I’ve been planting all day and I’m tired. I have to be up early to pick tomorrow’s CSA share before I take goats the market and hopefully get back in time to do the delivery at noon. I’m very tempted to just post a picture of our new kids, or something equally easy.
But against my better judgment I’ve decided to offer few thoughts inspired by a post by Sandy Leeds (http://leedsonfinance.com/) on some of the fallout over a controversial paper by a couple of Harvard economists. The post has put a few things on my mind about sustainability. The italicized content is from his post.
If debt-to-GDP = 100%, that means debt is the same as GDP. If interest rates return to their 30-year average (prior to the Fed’s zero interest rate policy), that would put rates around 5.7%. That would mean our interest would equal 5.7% of GDP each year. Our tax revenue has averaged 18% of GDP for the past 60+ years. So, if interest is eating up approximately 1/3 of our tax revenue, we’re not in a sustainable position.
Debt is crippling our country and this level of debt is unsustainable.
3. The real problem (that much of the historical data misses because this problem didn’t exist in many of the past years) is that we have huge unfunded liabilities. If they’re not changed, we will always be running a deficit. If we’re running a deficit (and the “primary deficit” that we all discuss does not even include our interest expense!), when you add in our interest, we will have huge problems. As our baby boomers start to retire in force, we’ll see this get worse.
It drives me nuts that so few people are talking about this, even though the viability of our society may well depend upon how we respond to it. While we are overconsuming in nearly all areas of government, the principal problem is with so-called entitlement programs (primarily Social Security and Medicare). They are actuarilly unsound and would bankrupt us if we didn’t spend a dime on anything else.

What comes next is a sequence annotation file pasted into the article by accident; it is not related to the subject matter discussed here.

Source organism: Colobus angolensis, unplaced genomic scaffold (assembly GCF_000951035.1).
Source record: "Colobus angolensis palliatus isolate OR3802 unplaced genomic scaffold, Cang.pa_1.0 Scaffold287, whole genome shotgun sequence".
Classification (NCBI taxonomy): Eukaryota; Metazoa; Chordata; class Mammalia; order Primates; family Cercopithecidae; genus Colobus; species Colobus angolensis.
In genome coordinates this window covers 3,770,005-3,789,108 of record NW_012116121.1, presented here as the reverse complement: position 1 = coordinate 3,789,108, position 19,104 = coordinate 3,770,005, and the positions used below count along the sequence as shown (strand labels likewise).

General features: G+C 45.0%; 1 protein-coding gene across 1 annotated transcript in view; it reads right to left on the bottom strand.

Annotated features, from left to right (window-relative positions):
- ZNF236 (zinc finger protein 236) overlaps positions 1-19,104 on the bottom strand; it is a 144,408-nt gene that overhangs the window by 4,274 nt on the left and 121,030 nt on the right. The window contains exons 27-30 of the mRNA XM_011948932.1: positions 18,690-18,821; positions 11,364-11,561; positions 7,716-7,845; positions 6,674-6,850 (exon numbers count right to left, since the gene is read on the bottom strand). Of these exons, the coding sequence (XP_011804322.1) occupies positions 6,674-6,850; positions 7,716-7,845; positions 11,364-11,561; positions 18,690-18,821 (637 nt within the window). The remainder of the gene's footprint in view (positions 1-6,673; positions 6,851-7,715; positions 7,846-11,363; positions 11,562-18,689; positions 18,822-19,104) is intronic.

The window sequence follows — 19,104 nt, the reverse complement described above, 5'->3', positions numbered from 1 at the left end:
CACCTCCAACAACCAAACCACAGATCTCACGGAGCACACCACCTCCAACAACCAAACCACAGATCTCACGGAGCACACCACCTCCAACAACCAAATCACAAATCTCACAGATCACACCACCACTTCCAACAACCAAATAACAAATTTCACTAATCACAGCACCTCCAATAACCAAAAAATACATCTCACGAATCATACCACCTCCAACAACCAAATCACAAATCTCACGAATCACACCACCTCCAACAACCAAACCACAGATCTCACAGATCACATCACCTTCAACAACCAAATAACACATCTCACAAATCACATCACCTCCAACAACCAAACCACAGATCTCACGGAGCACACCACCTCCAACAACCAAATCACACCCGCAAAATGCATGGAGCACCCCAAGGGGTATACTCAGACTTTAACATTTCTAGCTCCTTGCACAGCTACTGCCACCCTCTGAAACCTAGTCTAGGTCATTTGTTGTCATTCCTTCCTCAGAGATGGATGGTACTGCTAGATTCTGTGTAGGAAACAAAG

4. To me, these numbers are pretty simple and pretty obvious. But, just as simple and obvious is that we can’t just cut everyone’s Social Security and Medicare and think that it won’t affect anything. First, we need to give people time to plan (and change the amount they save – and this will impact consumer spending). Second, we need to recognize that this will impact retirement for millions of people.
The Social Security Administration says that among Social Security beneficiaries, 53% of married couples and 74% of unmarried persons receive 50% or more of the income from Social Security. Among elderly Social Security beneficiaries, 23% of married couples and about 46% of unmarried persons rely on Social Security for 90% or more of their income.
Health care is unaffordable (I would argue in large part because of third party payors like Medicare–but that’s a different post) and many of our citizens are now dependent upon Social Security to live. So we can’t just shut down these programs without causing a lot of suffering.
Of course there is no immediate danger of that happening. Neither of the dominant political parties would dare call for any reduction in these benefits. That would be political suicide. In fact, it is standard practice for both parties to accuse each other of planning to “cut” Social Security and Medicare. Unfortunately, it seems we just cannot expect any grown-up conversation on this subject from the politicians.
So we’re in quite a pickle, aren’t we? We can’t afford the programs, a very high percentage of senior citizens are utterly dependent upon them, and there is no political will to try to solve the problem (as opposed to using it as a political scare tactic).
Obviously this is a scenario that will take a lot of wisdom, political courage and public sacrifice to solve. Equally obviously, those are very rare commodities these days.
So the easy solution will be to kick the can down the road and rely on the Fed’s printing press to magically erase excess debt and create “money” to pay for things our society cannot afford. That is a recipe for collapse.
As always the first and best solution is to start taking action ourselves. We ought not wait for the government to fix our problems for us.
In the aftermath of the last financial meltdown consumer debt has decreased and savings have increased–despite unprecedented governmental and quasi-governmental pressure to borrow and spend. I’m encouraged by that.
There are other important ways we can start freeing ourselves from the risks of relying on (generally) shortsighted and/or stupid politicans.
Among the most obvious, we should protect and preserve our health, save what we can, grow as much of our own food as possible, develop and participate in local economies, and consume less– no matter how much Washington tries to motivate us to consume more.
May we all resolve to break the cycle of dependency.
There. I feel better now.
We now resume our regulary scheduled programming.